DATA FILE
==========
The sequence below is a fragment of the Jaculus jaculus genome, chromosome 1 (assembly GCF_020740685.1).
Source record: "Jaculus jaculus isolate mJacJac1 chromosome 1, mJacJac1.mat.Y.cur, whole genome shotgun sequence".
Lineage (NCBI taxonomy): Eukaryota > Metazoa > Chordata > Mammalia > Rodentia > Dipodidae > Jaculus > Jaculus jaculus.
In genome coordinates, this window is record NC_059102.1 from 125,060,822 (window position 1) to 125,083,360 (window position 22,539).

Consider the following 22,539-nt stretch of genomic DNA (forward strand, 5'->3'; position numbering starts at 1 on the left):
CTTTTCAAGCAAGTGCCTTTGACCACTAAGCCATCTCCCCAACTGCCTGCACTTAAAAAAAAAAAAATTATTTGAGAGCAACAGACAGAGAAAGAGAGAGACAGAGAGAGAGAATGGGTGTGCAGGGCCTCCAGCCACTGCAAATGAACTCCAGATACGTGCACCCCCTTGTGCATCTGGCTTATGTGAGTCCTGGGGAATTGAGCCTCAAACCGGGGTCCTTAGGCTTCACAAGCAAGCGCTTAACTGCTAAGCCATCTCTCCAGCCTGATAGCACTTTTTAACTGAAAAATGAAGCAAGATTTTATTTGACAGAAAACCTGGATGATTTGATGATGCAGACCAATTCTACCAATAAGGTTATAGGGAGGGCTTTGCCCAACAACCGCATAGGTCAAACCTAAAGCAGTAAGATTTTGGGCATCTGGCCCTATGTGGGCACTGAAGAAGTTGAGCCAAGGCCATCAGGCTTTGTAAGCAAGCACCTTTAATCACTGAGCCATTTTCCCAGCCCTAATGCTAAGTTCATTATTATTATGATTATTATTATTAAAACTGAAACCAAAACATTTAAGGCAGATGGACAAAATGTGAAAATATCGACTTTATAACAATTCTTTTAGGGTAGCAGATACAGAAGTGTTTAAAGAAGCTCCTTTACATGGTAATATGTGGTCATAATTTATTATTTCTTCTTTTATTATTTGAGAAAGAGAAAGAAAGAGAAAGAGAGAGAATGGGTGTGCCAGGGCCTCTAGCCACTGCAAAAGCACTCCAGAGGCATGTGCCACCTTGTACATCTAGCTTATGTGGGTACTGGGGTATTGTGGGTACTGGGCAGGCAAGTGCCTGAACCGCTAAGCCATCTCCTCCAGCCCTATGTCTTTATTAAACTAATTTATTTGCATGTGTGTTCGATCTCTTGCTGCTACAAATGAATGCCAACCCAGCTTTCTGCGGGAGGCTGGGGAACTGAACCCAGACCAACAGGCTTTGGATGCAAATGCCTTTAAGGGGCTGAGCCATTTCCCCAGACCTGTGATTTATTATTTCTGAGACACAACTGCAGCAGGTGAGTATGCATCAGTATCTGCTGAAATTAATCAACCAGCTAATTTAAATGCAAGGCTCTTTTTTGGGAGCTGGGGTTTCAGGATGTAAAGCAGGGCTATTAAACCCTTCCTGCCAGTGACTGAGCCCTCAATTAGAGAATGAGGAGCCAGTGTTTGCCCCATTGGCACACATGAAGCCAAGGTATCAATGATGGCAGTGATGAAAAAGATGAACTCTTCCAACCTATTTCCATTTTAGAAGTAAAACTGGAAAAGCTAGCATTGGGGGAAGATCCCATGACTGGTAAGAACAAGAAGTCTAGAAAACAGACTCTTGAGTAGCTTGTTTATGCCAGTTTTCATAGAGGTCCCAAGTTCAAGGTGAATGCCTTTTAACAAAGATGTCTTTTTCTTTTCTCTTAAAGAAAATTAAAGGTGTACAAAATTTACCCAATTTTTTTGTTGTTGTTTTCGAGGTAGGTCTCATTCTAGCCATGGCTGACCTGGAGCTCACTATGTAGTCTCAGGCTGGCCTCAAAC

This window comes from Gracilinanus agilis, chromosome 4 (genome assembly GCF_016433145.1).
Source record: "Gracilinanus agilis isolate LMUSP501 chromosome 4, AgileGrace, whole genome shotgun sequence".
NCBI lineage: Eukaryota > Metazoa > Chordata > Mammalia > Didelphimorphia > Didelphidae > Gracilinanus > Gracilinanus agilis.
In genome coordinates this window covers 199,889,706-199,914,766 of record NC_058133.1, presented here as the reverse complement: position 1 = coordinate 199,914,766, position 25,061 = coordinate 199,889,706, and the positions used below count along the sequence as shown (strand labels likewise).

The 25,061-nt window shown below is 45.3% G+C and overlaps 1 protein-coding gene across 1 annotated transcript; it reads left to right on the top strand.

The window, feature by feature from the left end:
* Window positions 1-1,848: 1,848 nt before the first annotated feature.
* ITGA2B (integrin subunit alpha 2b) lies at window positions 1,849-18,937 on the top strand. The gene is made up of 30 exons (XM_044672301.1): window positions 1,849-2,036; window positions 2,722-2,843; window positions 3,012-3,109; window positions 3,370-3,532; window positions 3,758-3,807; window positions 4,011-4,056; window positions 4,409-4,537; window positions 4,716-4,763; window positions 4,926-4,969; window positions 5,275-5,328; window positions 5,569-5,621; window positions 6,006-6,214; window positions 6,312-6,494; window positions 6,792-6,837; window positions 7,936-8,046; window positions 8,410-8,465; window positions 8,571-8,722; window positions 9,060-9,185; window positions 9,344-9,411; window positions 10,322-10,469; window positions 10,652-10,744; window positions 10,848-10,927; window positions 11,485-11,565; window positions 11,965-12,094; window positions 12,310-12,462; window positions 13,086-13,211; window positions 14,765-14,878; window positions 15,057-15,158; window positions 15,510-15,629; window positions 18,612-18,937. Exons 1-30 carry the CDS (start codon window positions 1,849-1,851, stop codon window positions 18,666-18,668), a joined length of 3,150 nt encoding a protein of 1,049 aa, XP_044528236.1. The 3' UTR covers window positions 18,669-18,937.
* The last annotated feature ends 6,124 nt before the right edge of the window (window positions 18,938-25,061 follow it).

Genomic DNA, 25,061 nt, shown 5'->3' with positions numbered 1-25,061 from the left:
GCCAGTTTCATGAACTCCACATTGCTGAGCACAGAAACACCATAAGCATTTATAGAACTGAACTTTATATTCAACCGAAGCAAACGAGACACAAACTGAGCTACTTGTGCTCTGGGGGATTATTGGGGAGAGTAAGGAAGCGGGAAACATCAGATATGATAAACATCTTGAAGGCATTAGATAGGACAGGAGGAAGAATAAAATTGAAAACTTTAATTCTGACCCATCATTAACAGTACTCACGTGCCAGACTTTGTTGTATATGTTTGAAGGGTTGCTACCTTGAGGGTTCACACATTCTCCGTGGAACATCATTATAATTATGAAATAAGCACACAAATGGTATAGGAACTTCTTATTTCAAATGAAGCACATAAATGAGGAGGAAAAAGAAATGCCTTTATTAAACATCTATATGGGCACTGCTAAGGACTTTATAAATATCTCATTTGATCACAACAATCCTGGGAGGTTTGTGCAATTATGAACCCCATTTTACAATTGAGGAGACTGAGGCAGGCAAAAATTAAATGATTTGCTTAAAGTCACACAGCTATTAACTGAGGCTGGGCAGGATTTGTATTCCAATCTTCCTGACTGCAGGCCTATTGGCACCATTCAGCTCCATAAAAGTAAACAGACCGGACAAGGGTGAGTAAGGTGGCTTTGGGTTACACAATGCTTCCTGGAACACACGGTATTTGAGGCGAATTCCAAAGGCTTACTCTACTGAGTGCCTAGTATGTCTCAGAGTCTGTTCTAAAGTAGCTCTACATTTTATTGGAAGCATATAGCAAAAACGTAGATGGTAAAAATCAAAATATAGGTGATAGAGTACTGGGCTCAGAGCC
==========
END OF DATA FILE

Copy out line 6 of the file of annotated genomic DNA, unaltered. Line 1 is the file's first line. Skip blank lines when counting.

CTTTTCAAGCAAGTGCCTTTGACCACTAAGCCATCTCCCCAACTGCCTGCACTTAAAAAAAAAAAAATTATTTGAGAGCAACAGACAGAGAAAGAGAGAGACAGAGAGAGAGAATGGGTGTGCAGGGCCTCCAGCCACTGCAAATGAACTCCAGATACGTGCACCCCCTTGTGCATCTGGCTTATGTGAGTCCTGGGGAATTGAGCCTCAAACCGGGGTCCTTAGGCTTCACAAGCAAGCGCTTAACTGCTAAGCCATCTCTCCAGCCTGATAGCACTTTTTAACTGAAAAATGAAGCAAGATTTTATTTGACAGAAAACCTGGATGATTTGATGATGCAGACCAATTCTACCAATAAGGTTATAGGGAGGGCTTTGCCCAACAACCGCATAGGTCAAACCTAAAGCAGTAAGATTTTGGGCATCTGGCCCTATGTGGGCACTGAAGAAGTTGAGCCAAGGCCATCAGGCTTTGTAAGCAAGCACCTTTAATCACTGAGCCATTTTCCCAGCCCTAATGCTAAGTTCATTATTATTATGATTATTATTATTAAAACTGAAACCAAAACATTTAAGGCAGATGGACAAAATGTGAAAATATCGACTTTATAACAATTCTTTTAGGGTAGCAGATACAGAAGTGTTTAAAGAAGCTCCTTTACATGGTAATATGTGGTCATAATTTATTATTTCTTCTTTTATTATTTGAGAAAGAGAAAGAAAGAGAAAGAGAGAGAATGGGTGTGCCAGGGCCTCTAGCCACTGCAAAAGCACTCCAGAGGCATGTGCCACCTTGTACATCTAGCTTATGTGGGTACTGGGGTATTGTGGGTACTGGGCAGGCAAGTGCCTGAACCGCTAAGCCATCTCCTCCAGCCCTATGTCTTTATTAAACTAATTTATTTGCATGTGTGTTCGATCTCTTGCTGCTACAAATGAATGCCAACCCAGCTTTCTGCGGGAGGCTGGGGAACTGAACCCAGACCAACAGGCTTTGGATGCAAATGCCTTTAAGGGGCTGAGCCATTTCCCCAGACCTGTGATTTATTATTTCTGAGACACAACTGCAGCAGGTGAGTATGCATCAGTATCTGCTGAAATTAATCAACCAGCTAATTTAAATGCAAGGCTCTTTTTTGGGAGCTGGGGTTTCAGGATGTAAAGCAGGGCTATTAAACCCTTCCTGCCAGTGACTGAGCCCTCAATTAGAGAATGAGGAGCCAGTGTTTGCCCCATTGGCACACATGAAGCCAAGGTATCAATGATGGCAGTGATGAAAAAGATGAACTCTTCCAACCTATTTCCATTTTAGAAGTAAAACTGGAAAAGCTAGCATTGGGGGAAGATCCCATGACTGGTAAGAACAAGAAGTCTAGAAAACAGACTCTTGAGTAGCTTGTTTATGCCAGTTTTCATAGAGGTCCCAAGTTCAAGGTGAATGCCTTTTAACAAAGATGTCTTTTTCTTTTCTCTTAAAGAAAATTAAAGGTGTACAAAATTTACCCAATTTTTTTGTTGTTGTTTTCGAGGTAGGTCTCATTCTAGCCATGGCTGACCTGGAGCTCACTATGTAGTCTCAGGCTGGCCTCAAAC